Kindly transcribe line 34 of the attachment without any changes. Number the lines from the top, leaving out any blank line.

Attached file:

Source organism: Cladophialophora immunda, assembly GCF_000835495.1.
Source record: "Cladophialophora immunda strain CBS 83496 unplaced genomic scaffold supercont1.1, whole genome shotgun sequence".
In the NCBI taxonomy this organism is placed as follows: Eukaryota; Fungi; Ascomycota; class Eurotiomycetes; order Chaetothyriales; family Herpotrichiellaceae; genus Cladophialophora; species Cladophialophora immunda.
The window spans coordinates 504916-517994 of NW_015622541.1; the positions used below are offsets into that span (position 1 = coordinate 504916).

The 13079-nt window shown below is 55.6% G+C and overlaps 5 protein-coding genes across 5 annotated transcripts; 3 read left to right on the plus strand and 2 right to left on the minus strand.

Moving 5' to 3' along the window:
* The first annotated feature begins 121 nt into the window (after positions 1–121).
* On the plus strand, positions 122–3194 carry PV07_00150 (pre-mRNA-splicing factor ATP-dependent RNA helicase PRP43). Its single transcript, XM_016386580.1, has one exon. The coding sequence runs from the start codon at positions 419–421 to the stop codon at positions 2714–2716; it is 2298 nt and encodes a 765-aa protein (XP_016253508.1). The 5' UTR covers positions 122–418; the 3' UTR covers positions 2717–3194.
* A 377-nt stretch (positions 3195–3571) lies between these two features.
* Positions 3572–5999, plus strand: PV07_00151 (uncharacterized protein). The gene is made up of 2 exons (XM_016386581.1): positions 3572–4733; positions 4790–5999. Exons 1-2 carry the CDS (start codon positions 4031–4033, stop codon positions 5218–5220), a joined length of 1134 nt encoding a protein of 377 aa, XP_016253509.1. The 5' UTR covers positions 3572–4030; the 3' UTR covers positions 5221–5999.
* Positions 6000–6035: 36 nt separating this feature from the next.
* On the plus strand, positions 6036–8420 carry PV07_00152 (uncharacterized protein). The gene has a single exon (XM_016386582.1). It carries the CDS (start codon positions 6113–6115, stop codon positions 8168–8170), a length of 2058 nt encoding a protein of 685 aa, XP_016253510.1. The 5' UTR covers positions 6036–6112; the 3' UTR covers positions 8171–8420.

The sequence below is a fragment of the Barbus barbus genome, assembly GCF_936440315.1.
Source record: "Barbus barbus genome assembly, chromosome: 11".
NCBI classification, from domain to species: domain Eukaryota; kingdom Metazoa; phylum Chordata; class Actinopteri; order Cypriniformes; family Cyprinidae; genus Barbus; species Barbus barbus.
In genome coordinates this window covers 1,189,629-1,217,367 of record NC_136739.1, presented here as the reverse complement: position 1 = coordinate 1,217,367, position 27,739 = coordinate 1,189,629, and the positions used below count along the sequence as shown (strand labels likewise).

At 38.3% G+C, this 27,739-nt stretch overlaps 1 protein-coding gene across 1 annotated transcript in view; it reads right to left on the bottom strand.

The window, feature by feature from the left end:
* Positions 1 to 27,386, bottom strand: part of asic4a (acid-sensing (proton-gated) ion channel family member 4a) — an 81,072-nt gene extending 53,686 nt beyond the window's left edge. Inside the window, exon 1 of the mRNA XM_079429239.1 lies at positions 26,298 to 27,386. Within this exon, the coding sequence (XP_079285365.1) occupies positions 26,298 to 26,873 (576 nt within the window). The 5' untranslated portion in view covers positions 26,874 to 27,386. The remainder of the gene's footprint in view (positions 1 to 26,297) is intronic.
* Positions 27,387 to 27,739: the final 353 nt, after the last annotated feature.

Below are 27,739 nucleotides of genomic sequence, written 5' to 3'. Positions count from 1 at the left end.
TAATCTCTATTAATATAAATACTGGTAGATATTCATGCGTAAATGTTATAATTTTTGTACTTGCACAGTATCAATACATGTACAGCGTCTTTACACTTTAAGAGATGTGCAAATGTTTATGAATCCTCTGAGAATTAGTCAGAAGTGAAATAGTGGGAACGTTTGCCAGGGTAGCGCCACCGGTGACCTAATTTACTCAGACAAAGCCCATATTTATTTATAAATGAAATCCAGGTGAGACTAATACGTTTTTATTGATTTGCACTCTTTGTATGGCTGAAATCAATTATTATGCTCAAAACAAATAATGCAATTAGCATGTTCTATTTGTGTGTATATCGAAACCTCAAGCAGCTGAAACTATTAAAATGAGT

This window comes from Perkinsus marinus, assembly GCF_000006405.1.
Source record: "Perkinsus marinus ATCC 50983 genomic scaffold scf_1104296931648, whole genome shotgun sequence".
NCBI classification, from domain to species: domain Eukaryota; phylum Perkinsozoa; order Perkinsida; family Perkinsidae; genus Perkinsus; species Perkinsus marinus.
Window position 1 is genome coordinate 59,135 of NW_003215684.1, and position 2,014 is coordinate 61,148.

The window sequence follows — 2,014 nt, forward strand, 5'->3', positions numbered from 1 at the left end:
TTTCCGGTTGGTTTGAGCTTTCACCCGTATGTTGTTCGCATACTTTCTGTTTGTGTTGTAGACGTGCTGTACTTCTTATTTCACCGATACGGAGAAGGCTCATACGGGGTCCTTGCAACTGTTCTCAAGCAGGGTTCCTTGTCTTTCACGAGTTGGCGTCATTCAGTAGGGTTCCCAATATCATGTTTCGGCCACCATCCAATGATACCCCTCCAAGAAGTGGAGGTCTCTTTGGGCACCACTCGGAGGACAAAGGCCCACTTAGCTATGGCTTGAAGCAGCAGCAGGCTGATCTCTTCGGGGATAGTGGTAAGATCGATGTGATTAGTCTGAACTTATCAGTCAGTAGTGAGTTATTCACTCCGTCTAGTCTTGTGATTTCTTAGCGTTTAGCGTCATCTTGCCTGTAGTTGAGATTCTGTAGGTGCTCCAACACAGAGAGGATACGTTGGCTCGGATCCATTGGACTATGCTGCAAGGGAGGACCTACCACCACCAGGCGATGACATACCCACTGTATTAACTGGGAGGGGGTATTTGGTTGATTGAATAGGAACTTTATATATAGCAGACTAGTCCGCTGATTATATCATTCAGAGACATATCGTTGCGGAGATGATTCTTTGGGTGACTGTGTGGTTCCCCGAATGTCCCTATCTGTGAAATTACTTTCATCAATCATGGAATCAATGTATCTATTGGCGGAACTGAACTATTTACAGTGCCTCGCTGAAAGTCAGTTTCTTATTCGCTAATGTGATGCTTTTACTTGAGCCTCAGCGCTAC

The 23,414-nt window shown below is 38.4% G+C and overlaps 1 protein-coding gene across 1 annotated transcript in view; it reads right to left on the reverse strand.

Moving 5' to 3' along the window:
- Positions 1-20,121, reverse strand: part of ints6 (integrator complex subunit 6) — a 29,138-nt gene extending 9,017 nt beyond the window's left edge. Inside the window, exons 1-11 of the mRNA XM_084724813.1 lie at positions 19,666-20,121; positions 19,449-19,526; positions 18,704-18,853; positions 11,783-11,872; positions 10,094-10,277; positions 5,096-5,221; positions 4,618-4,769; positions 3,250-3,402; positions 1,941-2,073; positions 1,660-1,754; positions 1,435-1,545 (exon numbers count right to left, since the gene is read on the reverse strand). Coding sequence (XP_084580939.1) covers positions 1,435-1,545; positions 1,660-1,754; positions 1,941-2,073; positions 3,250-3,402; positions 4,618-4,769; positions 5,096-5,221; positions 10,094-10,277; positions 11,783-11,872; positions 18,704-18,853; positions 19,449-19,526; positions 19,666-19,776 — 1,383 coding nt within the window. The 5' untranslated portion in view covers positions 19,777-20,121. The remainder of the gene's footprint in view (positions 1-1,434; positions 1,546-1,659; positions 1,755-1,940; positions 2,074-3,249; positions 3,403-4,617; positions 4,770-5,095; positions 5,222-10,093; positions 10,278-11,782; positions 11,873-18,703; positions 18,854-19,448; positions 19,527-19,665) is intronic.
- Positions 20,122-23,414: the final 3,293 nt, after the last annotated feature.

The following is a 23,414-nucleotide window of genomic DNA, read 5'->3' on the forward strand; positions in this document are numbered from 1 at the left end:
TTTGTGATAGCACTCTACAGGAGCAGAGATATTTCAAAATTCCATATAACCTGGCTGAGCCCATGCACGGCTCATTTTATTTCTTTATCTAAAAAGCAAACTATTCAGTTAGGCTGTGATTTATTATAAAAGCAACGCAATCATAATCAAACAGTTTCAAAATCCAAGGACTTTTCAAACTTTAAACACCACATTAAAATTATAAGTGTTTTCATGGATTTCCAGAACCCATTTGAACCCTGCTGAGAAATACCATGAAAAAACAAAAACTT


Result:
TTTGTGATAGCACTCTACAGGAGCAGAGATATTTCAAAATTCCATATAACCTGGCTGAGCCCATGCACGGCTCATTTTATTTCTTTATCTAAAAAGCAAACTATTCAGTTAGGCTGTGATTTATTATAAAAGCAACGCAATCATAATCAAACAGTTTCAAAATCCAAGGACTTTTCAAACTTTAAACACCACATTAAAATTATAAGTGTTTTCATGGATTTCCAGAACCCATTTGAACCCTGCTGAGAAATACCATGAAAAAACAAAAACTT